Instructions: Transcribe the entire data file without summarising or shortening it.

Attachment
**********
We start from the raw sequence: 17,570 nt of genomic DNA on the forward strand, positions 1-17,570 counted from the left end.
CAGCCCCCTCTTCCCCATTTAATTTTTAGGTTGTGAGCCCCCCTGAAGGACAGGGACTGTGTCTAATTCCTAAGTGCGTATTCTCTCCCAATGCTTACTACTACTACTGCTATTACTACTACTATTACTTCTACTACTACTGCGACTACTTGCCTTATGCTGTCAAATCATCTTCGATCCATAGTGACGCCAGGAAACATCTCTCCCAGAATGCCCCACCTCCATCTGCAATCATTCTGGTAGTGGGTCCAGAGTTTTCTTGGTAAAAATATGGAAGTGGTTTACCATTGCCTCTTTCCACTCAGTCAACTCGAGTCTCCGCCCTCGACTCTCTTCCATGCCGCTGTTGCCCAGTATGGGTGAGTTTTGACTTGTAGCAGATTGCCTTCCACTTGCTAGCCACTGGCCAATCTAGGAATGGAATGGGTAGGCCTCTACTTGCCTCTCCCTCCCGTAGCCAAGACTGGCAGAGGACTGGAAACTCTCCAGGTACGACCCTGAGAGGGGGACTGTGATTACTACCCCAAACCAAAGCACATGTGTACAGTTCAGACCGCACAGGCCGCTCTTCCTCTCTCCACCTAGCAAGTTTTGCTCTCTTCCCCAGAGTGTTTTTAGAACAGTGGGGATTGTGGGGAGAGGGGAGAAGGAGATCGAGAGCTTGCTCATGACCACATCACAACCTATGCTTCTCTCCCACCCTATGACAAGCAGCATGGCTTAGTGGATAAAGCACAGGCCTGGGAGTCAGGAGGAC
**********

We start from the raw sequence: 17,570 nt of genomic DNA on the forward strand, positions 1-17,570 counted from the left end.
CAGCCCCCTCTTCCCCATTTAATTTTTAGGTTGTGAGCCCCCCTGAAGGACAGGGACTGTGTCTAATTCCTAAGTGCGTATTCTCTCCCAATGCTTACTACTACTACTGCTATTACTACTACTATTACTTCTACTACTACTGCGACTACTTGCCTTATGCTGTCAAATCATCTTCGATCCATAGTGACGCCAGGAAACATCTCTCCCAGAATGCCCCACCTCCATCTGCAATCATTCTGGTAGTGGGTCCAGAGTTTTCTTGGTAAAAATATGGAAGTGGTTTACCATTGCCTCTTTCCACTCAGTCAACTCGAGTCTCCGCCCTCGACTCTCTTCCATGCCGCTGTTGCCCAGTATGGGTGAGTTTTGACTTGTAGCAGATTGCCTTCCACTTGCTAGCCACTGGCCAATCTAGGAATGGAATGGGTAGGCCTCTACTTGCCTCTCCCTCCCGTAGCCAAGACTGGCAGAGGACTGGAAACTCTCCAGGTACGACCCTGAGAGGGGGACTGTGATTACTACCCCAAACCAAAGCACATGTGTACAGTTCAGACCGCACAGGCCGCTCTTCCTCTCTCCACCTAGCAAGTTTTGCTCTCTTCCCCAGAGTGTTTTTAGAACAGTGGGGATTGTGGGGAGAGGGGAGAAGGAGATCGAGAGCTTGCTCATGACCACATCACAACCTATGCTTCTCTCCCACCCTATGACAAGCAGCATGGCTTAGTGGATAAAGCACAGGCCTGGGAGTCAGGAGGAC